Table I. Distribution Ratio of Various Quaternary Ammonium Halides, Given a Log D,

HCl

Concn., M 0.10 1 .o 6.0 12.2

204

Hyamine 1622 3.6 4.3 4.2 3.9

Tetraheptylammonium Iodide

ANALYTICAL CHEMISTRY

4.4 4.6 5.0 5.0

Arquad 2HT-75 4.6 4.6 4.0 4.5

Tetrabutylammonium Bromide

Hexadecyltrimethylammonium Chloride

-4.2 -3.3 -4.1 -3.2

-4.5 -3.5 -4.4 -3.4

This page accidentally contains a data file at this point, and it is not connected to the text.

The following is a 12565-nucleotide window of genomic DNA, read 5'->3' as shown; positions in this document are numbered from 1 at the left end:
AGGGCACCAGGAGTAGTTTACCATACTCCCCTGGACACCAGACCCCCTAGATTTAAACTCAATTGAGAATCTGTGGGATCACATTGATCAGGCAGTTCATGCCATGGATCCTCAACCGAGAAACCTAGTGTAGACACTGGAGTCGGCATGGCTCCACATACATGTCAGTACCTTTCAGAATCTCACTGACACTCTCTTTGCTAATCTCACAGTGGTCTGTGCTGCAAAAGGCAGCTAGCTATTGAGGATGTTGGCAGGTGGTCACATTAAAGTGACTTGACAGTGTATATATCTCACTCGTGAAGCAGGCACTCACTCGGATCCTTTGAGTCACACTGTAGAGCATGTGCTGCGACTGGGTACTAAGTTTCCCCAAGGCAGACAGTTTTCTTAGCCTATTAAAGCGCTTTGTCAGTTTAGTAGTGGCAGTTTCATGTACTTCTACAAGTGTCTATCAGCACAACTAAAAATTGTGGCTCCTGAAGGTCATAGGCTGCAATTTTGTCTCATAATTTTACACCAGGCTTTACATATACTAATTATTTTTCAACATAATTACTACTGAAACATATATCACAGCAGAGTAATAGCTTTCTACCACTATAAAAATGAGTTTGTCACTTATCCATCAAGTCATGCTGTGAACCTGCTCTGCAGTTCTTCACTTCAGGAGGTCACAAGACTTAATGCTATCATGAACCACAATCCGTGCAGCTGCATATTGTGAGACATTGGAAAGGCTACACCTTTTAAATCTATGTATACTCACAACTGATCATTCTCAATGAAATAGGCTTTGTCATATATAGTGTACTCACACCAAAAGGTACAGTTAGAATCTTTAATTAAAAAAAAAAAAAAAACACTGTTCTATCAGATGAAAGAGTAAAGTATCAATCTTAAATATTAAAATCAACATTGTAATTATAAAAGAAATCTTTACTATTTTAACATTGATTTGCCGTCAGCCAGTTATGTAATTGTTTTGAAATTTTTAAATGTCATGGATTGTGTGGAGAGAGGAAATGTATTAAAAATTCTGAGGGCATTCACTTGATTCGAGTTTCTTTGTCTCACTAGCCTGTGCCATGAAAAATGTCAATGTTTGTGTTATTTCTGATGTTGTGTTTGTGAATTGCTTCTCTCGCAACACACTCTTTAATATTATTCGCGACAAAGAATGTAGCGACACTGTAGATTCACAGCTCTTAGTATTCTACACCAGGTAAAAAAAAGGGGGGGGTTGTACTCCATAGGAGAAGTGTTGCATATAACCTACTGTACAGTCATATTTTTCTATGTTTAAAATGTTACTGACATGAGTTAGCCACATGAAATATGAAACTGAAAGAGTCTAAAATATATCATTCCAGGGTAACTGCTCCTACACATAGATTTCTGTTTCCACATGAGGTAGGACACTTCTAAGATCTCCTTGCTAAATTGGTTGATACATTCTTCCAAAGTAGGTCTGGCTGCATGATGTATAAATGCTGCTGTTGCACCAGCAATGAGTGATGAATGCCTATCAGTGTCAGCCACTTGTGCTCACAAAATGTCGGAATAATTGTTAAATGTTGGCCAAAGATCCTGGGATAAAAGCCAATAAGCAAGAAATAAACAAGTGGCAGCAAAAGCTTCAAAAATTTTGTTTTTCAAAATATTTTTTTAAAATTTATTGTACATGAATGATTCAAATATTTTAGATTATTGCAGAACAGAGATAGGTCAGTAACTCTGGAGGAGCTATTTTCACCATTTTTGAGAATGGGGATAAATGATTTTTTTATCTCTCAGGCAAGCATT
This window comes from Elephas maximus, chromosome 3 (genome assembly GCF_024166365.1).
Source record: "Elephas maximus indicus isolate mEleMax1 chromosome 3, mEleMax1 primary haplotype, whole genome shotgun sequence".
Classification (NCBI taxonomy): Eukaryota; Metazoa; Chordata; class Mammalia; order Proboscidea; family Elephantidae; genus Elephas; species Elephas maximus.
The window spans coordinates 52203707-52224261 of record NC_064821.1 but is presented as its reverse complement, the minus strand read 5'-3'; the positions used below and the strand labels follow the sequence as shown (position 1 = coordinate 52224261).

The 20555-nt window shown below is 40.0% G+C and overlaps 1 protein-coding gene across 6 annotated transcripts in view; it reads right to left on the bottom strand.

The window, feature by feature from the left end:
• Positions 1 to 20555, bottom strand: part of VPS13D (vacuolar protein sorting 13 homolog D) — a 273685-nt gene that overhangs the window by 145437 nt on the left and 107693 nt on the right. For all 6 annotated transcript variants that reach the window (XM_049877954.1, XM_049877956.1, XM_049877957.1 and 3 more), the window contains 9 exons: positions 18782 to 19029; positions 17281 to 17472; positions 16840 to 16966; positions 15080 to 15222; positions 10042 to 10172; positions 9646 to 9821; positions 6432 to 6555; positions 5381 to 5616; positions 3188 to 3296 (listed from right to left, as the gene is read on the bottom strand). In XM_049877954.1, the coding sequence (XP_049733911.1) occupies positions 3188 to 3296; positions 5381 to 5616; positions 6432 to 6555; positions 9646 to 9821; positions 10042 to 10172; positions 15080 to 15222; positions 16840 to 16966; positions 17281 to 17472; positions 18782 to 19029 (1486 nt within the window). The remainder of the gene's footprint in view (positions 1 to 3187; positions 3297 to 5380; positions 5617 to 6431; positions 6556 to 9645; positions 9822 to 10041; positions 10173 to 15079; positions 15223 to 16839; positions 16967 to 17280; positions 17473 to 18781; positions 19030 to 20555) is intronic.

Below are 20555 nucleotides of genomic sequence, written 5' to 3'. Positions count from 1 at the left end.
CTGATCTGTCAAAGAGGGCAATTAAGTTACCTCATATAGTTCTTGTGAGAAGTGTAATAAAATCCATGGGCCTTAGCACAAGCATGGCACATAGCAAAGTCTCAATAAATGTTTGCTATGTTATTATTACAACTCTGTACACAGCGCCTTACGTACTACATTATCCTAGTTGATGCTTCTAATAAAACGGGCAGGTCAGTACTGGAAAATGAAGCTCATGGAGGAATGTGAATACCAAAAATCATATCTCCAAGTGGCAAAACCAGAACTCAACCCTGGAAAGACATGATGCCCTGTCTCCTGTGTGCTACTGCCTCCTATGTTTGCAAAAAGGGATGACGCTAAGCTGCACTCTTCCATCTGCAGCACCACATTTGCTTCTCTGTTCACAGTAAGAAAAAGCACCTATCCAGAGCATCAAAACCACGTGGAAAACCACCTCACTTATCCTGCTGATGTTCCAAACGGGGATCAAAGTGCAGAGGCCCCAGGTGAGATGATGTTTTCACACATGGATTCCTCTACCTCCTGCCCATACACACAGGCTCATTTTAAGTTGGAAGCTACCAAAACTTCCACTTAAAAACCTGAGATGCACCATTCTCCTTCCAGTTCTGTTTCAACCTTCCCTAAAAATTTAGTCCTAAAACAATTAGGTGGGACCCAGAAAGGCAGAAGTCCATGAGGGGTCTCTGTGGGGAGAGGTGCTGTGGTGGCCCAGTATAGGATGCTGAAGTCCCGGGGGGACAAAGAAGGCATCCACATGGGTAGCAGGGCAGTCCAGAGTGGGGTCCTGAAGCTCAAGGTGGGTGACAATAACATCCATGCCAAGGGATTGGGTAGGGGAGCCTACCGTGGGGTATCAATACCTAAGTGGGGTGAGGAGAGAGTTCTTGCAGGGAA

with enough hydrochloric acid to prevent hydrolysis were prepared to study the distributions of these metal ions in hydrochloric acid solutions. Cobalt. Cobalt metal (F. IT. Kerr Co.) and 5.2-year C060 tracer. Iron. Electrolytic iron (Fisher) and 45-day Fe59 tracer. Zinc. Zinc metal (J. T. Baker Co.) and 245-day Zn65 tracer. Hafnium. HfOCl2.8H2O (Atomic Energy Commission, Oak Ridge Laboratory, 99.9% HfOC12.8H20) and 46day I-If181 tracer. Tantalum. K2TaF7 (Eimer and Amend Co. c. P. grade) and I l l - d a y Tal82 tracer. AIolybdenuni. The 67-hour A I 0 9 9 is 0.1111 in (SH4)2AIoO4 carrier as received from Oak Ridge. This stock was diluted 1000-fold for distribution studies. Thallium. A 0.01M carrier-106 count's per niinute per ml. of 4-year Tl?04n-as transformed int'o the T1C13 form by fusing an appropriate n-eight of TlCl (P.AIacKny Co.) and 50 X 106 counts per niinute of T1204in sodium peroxide, dissolving in concent'rated HCl, and extracting the soluble portion into ether. The ether layer IT-as e\-:iporat,ed t o dryness, and the residue n-as dissolved in 50 nil. of 12.131 IICI. PROCEDURES A N D RESULTS